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Digital Exegesis

By Eric Landry

Reviewed in Modern Reformation, Vol 12, No 1 Jan/Feb 2003.

Although I've used BibleWorks for several years, I never took the time to appreciate all its features until I began testing their newest release: version 5.0. The newest version of this popular exegetical tool is packed with additional features only dreamed of ten years ago when BibleWorks was first released. Perhaps the most helpful addition is the new interface option which allows a user to choose his or her own level of expertise: beginner, intermediate, or advanced. Several new lexical aides, original language texts, reference works, and Bible translations have also been added, bringing the total number of standard, unlocked resources to over 120. I was delighted to see Crossway's new English Standard Version as a new feature. The two new lexicon modules, the third edition of Bauer's Greek-English Lexicon of the New Testament and Other Early Christian Literature and The Hebrew and Aramaic Lexicon of the Old Testament can be unlocked for an additional price. The hardcover editions of each lexicon are less expensive, but the ease of use and the correlation with the other search features more than make up for the extra cost.

As with any computer program, BibleWorks does have a few weaknesses. First, the usefulness of any program is in direct relation to the ease of learning it. BibleWorks does take some effort and the 400 page manual can be overwhelming. The new help videos will get a beginner up and running fairly quickly, but the experienced user, looking to enhance his or her skills, may get frustrated by the plodding nature of the videos. Frankly, I was expecting something a little more engaging, and was disappointed by the boring narration and visuals. Second, too much new software includes features that most people will never even discover, much less use, but for which they still must pay. BibleWorks does have a few too many bells and whistles for my taste. One is the BibleWorks "Timeline," which incorporates biblical, church, and secular history in one grand sweep of time. It has a definite predilection for modern Western history. In fact, after the biblical era, nothing of note apparently occurs in the non-Western world-but the otherwise unexplained Italian revolts of 1848 do merit a notation!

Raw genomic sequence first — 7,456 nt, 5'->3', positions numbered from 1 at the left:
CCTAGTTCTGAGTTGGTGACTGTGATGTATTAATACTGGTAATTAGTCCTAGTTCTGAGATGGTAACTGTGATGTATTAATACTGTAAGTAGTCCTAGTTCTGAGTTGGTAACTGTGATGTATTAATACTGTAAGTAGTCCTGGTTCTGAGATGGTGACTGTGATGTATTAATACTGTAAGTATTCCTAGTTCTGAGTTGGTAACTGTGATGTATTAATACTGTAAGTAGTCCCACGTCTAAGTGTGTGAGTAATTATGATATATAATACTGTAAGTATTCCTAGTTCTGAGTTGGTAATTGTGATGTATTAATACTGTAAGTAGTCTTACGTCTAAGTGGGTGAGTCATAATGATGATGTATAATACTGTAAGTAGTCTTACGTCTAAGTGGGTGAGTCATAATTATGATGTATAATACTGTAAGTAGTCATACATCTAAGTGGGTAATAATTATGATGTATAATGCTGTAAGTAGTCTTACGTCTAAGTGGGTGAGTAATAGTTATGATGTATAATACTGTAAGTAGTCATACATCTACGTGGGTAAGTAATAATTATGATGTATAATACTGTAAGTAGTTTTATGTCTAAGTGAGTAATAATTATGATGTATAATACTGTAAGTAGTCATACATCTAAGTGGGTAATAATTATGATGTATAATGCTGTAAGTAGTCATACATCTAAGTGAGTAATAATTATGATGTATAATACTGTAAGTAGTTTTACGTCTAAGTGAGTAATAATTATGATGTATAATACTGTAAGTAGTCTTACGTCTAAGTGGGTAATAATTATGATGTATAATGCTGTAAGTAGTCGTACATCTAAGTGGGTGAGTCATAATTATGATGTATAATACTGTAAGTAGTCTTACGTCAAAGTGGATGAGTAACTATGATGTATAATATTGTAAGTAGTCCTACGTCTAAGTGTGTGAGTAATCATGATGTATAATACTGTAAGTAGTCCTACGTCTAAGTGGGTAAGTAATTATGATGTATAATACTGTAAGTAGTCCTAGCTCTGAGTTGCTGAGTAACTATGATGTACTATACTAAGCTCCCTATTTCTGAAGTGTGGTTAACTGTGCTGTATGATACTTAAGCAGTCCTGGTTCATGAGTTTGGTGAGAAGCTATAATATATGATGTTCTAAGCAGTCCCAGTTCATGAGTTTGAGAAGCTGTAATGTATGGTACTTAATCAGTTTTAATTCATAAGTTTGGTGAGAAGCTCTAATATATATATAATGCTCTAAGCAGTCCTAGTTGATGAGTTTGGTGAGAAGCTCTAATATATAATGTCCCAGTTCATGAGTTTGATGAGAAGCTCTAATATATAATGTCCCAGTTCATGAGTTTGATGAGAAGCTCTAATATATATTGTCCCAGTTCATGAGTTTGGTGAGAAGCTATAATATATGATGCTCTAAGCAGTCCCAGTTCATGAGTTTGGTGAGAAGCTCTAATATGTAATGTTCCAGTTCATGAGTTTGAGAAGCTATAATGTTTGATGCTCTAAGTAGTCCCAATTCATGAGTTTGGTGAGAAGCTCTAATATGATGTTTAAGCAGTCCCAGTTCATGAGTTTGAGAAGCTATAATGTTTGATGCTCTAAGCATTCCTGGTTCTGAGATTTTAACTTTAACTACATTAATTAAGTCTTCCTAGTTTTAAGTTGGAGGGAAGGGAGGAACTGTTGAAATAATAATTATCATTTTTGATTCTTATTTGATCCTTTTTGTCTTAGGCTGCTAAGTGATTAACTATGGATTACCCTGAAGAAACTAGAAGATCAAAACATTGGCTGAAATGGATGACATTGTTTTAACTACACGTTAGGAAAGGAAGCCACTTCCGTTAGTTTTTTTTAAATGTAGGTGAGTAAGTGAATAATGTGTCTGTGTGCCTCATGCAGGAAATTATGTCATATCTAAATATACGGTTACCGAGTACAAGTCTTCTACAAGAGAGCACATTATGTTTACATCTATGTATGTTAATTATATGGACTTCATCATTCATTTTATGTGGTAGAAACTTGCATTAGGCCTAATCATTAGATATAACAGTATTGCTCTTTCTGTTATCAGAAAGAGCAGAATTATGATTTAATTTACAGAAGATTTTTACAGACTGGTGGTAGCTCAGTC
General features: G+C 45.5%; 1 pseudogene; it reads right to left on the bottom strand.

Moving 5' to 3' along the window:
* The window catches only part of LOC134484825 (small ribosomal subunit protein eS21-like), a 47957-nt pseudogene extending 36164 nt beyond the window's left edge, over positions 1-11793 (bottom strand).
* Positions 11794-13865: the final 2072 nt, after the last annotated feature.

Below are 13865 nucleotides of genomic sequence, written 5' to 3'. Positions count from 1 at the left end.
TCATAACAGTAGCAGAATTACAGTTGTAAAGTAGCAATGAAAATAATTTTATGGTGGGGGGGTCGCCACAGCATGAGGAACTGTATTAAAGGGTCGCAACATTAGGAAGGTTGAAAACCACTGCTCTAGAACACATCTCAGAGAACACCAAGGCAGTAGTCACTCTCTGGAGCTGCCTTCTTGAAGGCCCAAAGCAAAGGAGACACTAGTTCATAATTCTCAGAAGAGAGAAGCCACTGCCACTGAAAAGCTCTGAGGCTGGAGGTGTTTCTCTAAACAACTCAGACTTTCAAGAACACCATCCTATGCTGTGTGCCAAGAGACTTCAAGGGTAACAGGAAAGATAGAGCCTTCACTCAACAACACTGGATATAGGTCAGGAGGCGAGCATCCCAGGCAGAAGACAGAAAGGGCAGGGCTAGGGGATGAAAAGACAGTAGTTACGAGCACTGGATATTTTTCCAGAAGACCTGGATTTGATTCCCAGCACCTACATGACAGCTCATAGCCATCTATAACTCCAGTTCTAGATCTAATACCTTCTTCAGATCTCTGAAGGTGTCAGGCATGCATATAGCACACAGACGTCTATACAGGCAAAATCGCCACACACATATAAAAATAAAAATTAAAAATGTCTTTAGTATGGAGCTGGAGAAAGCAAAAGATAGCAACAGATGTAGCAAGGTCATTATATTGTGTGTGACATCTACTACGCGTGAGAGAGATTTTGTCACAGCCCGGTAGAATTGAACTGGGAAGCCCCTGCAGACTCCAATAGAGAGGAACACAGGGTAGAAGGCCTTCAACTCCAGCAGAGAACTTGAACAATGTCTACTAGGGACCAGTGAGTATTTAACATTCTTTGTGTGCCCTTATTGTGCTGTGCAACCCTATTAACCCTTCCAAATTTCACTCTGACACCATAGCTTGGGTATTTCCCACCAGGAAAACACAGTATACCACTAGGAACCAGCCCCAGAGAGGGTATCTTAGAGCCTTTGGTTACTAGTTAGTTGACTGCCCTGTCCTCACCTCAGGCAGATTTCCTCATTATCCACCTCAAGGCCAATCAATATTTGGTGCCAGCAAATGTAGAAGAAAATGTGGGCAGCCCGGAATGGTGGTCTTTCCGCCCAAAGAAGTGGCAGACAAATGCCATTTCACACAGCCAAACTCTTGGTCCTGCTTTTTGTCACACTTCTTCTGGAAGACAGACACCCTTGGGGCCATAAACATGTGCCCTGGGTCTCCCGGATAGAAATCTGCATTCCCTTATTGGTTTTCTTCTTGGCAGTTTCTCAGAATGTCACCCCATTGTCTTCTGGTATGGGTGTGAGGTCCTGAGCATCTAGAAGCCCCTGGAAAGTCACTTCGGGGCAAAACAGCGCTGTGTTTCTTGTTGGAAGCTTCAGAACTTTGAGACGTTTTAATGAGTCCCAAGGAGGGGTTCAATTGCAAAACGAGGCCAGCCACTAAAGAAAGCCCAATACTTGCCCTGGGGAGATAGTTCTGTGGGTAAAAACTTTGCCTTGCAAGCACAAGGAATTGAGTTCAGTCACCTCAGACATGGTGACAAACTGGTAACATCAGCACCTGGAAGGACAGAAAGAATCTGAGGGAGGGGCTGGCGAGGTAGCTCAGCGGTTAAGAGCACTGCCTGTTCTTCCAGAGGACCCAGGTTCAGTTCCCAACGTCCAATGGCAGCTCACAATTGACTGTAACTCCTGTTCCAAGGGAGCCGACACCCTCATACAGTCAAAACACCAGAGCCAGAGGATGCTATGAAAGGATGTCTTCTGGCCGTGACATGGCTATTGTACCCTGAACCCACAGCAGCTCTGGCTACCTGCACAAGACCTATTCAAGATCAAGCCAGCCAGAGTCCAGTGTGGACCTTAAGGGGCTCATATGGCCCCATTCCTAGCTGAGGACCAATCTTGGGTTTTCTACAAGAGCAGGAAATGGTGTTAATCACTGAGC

The value of any software is found in how many ways it makes the task at hand easier. BibleWorks 5 is a definite value. It is quick, relatively easy to use, and filled with helpful resources. It is a "must have" for pastors and students who have some original language exposure. Lay-persons, without Greek or Hebrew experience, may find BibleWorks is too much of a good thing. A cheaper, simpler Bible search program would probably meet their needs. If you're serious about exegesis, though, and have been waiting to purchase the right program, contact BibleWorks at or order version 5 online at Your wait is over.

Eric Landry is Managing Editor of Modern Reformation.


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